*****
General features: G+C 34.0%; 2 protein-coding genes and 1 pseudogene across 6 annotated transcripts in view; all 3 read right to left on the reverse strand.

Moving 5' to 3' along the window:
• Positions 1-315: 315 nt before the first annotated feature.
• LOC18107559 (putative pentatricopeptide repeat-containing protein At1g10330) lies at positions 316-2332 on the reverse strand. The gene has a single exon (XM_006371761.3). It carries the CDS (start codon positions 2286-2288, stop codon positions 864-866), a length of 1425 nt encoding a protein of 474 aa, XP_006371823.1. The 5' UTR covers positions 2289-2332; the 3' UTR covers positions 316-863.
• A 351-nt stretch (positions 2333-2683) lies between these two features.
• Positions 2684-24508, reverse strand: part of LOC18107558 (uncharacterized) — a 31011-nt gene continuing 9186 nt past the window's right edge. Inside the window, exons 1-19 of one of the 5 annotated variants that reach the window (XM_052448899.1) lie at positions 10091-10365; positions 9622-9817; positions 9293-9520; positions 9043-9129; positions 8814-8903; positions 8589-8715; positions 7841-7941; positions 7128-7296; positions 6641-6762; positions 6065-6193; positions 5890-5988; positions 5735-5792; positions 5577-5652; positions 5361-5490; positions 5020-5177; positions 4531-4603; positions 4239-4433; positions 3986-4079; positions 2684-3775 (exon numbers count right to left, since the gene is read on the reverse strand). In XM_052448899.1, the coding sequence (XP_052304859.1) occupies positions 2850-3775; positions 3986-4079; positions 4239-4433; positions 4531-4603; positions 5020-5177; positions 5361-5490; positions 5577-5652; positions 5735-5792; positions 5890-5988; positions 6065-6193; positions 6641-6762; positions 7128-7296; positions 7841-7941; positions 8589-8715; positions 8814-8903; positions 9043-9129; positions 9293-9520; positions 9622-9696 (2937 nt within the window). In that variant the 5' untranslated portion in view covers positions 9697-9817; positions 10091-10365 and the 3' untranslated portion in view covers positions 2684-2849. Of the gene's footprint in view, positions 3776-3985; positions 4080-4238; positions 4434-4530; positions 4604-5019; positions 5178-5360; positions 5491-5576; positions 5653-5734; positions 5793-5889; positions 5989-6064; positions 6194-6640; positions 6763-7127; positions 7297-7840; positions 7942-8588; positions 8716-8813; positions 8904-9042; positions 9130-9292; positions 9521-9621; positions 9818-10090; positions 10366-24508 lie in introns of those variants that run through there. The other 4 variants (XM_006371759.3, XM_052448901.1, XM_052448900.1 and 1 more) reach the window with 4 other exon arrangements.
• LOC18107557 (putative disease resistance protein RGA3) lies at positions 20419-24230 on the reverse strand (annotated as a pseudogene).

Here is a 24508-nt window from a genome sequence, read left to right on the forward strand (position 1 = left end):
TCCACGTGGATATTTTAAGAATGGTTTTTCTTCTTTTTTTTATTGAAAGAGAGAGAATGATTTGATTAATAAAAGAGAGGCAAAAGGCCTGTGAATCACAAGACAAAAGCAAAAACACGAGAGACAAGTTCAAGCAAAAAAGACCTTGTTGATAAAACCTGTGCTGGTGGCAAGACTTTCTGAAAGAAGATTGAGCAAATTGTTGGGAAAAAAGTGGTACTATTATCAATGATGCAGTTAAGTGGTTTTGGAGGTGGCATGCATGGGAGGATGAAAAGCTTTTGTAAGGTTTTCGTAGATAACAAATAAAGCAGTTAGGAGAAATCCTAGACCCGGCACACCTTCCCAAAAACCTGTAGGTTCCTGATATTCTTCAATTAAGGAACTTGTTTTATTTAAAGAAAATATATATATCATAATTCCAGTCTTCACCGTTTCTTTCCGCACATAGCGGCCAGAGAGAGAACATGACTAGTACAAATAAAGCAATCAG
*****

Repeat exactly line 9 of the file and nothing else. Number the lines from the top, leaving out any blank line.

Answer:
TCCACGTGGATATTTTAAGAATGGTTTTTCTTCTTTTTTTTATTGAAAGAGAGAGAATGATTTGATTAATAAAAGAGAGGCAAAAGGCCTGTGAATCACAAGACAAAAGCAAAAACACGAGAGACAAGTTCAAGCAAAAAAGACCTTGTTGATAAAACCTGTGCTGGTGGCAAGACTTTCTGAAAGAAGATTGAGCAAATTGTTGGGAAAAAAGTGGTACTATTATCAATGATGCAGTTAAGTGGTTTTGGAGGTGGCATGCATGGGAGGATGAAAAGCTTTTGTAAGGTTTTCGTAGATAACAAATAAAGCAGTTAGGAGAAATCCTAGACCCGGCACACCTTCCCAAAAACCTGTAGGTTCCTGATATTCTTCAATTAAGGAACTTGTTTTATTTAAAGAAAATATATATATCATAATTCCAGTCTTCACCGTTTCTTTCCGCACATAGCGGCCAGAGAGAGAACATGACTAGTACAAATAAAGCAATCAG